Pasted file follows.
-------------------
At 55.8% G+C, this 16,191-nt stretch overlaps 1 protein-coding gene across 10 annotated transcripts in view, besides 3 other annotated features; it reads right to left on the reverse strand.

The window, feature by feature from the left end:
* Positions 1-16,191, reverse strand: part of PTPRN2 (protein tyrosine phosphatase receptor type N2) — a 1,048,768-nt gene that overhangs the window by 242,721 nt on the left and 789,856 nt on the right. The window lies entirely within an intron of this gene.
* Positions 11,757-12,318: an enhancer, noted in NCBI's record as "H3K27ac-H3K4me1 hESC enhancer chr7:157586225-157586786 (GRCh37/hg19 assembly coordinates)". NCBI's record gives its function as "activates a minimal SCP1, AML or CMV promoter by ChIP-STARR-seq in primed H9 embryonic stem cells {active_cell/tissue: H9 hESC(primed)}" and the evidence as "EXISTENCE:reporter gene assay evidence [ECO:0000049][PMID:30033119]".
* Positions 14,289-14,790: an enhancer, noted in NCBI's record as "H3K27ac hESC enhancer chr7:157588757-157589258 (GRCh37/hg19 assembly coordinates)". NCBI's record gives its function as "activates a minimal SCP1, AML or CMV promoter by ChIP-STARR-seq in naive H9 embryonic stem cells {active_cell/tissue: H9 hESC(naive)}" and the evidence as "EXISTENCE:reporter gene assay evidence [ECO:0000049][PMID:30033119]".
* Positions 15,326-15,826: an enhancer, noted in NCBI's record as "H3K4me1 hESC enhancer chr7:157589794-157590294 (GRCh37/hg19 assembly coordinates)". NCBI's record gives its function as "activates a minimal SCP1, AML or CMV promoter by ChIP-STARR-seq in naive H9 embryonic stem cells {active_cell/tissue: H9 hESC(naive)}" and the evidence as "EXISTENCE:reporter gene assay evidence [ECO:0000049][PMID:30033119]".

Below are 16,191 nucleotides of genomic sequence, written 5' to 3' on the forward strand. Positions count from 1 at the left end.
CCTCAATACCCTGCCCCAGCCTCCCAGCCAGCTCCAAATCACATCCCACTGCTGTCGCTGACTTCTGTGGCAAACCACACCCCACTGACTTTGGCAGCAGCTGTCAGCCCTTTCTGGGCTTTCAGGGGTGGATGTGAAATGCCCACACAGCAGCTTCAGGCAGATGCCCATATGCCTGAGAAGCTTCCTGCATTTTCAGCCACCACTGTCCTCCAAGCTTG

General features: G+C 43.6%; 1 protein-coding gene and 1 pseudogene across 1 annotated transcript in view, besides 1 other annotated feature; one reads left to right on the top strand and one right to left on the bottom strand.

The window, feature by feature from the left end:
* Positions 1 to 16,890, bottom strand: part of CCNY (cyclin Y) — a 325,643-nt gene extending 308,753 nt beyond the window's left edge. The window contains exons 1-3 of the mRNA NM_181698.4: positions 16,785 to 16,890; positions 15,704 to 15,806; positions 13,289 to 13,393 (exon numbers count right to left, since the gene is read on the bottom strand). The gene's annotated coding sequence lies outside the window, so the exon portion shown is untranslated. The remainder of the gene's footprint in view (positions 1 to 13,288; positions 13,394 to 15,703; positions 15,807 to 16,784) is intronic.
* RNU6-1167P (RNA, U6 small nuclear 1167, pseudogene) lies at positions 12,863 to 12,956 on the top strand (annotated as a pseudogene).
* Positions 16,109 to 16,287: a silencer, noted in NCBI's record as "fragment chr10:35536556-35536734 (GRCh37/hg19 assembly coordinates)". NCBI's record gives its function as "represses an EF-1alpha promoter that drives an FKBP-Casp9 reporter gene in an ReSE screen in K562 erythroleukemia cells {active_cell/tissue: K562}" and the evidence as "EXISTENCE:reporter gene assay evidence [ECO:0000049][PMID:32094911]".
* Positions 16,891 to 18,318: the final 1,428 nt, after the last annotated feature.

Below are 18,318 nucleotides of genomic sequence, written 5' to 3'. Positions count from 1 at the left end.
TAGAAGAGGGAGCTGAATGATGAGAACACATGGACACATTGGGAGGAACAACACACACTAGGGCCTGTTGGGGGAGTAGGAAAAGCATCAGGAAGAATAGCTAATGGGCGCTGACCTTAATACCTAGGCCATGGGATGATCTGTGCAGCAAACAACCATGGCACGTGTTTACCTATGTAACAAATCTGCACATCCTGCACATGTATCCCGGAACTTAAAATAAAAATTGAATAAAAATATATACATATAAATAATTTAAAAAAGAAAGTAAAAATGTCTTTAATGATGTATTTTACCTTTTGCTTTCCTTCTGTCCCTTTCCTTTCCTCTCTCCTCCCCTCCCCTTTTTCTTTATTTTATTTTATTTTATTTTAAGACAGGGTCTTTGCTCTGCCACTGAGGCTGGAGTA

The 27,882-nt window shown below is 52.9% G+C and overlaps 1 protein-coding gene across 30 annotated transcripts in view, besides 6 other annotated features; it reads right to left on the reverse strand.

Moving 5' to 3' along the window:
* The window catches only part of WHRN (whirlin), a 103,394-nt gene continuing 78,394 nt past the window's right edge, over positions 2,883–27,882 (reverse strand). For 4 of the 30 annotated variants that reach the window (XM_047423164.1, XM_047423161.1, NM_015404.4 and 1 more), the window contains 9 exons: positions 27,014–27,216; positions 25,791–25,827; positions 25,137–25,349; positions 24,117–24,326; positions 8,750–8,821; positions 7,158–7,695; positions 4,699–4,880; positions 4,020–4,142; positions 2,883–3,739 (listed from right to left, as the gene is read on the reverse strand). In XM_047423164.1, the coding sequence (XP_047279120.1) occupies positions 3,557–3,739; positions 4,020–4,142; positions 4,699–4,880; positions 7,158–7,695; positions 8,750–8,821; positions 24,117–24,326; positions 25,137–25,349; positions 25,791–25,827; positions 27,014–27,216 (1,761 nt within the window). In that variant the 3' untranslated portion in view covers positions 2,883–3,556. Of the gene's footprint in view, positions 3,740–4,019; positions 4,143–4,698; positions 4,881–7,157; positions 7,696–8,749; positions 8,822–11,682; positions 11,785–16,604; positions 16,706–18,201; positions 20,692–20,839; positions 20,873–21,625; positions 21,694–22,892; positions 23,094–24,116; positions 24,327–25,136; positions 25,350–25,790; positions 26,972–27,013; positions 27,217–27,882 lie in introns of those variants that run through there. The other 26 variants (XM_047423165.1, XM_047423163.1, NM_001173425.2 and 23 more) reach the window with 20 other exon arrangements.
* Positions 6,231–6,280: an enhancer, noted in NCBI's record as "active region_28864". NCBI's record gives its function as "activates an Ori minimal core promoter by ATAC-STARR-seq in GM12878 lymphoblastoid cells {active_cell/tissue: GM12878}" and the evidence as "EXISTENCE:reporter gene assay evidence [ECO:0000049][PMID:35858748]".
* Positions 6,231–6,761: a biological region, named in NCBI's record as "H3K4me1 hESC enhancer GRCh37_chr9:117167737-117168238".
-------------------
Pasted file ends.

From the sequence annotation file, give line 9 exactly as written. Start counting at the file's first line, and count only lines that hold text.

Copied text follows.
General features: G+C 43.6%; 1 protein-coding gene and 1 pseudogene across 1 annotated transcript in view, besides 1 other annotated feature; one reads left to right on the top strand and one right to left on the bottom strand.